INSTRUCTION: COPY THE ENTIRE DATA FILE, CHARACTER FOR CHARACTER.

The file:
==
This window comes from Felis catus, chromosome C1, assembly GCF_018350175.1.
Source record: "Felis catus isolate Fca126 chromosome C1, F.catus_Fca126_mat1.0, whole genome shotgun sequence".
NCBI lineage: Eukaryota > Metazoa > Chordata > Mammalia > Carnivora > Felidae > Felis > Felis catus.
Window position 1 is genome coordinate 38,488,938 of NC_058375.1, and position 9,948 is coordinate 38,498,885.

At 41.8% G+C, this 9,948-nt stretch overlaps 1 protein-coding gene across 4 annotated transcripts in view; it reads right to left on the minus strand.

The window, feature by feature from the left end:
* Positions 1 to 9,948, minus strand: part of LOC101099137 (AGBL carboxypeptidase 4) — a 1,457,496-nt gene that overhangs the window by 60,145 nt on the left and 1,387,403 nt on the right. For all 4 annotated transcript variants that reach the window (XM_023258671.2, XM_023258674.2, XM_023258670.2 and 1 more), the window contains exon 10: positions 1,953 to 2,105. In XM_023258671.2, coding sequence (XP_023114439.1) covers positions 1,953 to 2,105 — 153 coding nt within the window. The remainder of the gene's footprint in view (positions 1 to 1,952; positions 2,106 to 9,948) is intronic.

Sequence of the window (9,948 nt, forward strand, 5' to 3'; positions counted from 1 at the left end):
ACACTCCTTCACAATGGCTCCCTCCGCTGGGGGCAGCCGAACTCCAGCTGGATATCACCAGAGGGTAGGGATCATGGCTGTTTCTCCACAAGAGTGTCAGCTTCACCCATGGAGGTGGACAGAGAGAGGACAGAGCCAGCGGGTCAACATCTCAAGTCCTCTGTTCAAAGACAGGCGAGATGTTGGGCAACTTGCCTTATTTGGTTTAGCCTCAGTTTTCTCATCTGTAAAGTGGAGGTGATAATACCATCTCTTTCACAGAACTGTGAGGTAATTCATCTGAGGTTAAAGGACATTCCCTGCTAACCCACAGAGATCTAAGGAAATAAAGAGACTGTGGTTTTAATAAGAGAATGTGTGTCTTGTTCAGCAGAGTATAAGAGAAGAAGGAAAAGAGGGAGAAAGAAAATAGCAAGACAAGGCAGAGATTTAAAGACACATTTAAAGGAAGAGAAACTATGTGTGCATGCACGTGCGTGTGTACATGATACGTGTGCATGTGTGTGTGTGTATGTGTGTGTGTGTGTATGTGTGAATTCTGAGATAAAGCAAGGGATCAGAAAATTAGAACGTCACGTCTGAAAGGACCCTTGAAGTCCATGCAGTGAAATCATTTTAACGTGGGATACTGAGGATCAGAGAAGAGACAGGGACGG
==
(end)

This window comes from Felis catus, chromosome C1, assembly GCF_018350175.1.
Source record: "Felis catus isolate Fca126 chromosome C1, F.catus_Fca126_mat1.0, whole genome shotgun sequence".
NCBI lineage: Eukaryota > Metazoa > Chordata > Mammalia > Carnivora > Felidae > Felis > Felis catus.
Window position 1 is genome coordinate 38,488,938 of NC_058375.1, and position 9,948 is coordinate 38,498,885.

At 41.8% G+C, this 9,948-nt stretch overlaps 1 protein-coding gene across 4 annotated transcripts in view; it reads right to left on the minus strand.

The window, feature by feature from the left end:
* Positions 1 to 9,948, minus strand: part of LOC101099137 (AGBL carboxypeptidase 4) — a 1,457,496-nt gene that overhangs the window by 60,145 nt on the left and 1,387,403 nt on the right. For all 4 annotated transcript variants that reach the window (XM_023258671.2, XM_023258674.2, XM_023258670.2 and 1 more), the window contains exon 10: positions 1,953 to 2,105. In XM_023258671.2, coding sequence (XP_023114439.1) covers positions 1,953 to 2,105 — 153 coding nt within the window. The remainder of the gene's footprint in view (positions 1 to 1,952; positions 2,106 to 9,948) is intronic.

Sequence of the window (9,948 nt, forward strand, 5' to 3'; positions counted from 1 at the left end):
ACACTCCTTCACAATGGCTCCCTCCGCTGGGGGCAGCCGAACTCCAGCTGGATATCACCAGAGGGTAGGGATCATGGCTGTTTCTCCACAAGAGTGTCAGCTTCACCCATGGAGGTGGACAGAGAGAGGACAGAGCCAGCGGGTCAACATCTCAAGTCCTCTGTTCAAAGACAGGCGAGATGTTGGGCAACTTGCCTTATTTGGTTTAGCCTCAGTTTTCTCATCTGTAAAGTGGAGGTGATAATACCATCTCTTTCACAGAACTGTGAGGTAATTCATCTGAGGTTAAAGGACATTCCCTGCTAACCCACAGAGATCTAAGGAAATAAAGAGACTGTGGTTTTAATAAGAGAATGTGTGTCTTGTTCAGCAGAGTATAAGAGAAGAAGGAAAAGAGGGAGAAAGAAAATAGCAAGACAAGGCAGAGATTTAAAGACACATTTAAAGGAAGAGAAACTATGTGTGCATGCACGTGCGTGTGTACATGATACGTGTGCATGTGTGTGTGTGTATGTGTGTGTGTGTGTATGTGTGAATTCTGAGATAAAGCAAGGGATCAGAAAATTAGAACGTCACGTCTGAAAGGACCCTTGAAGTCCATGCAGTGAAATCATTTTAACGTGGGATACTGAGGATCAGAGAAGAGACAGGGACGG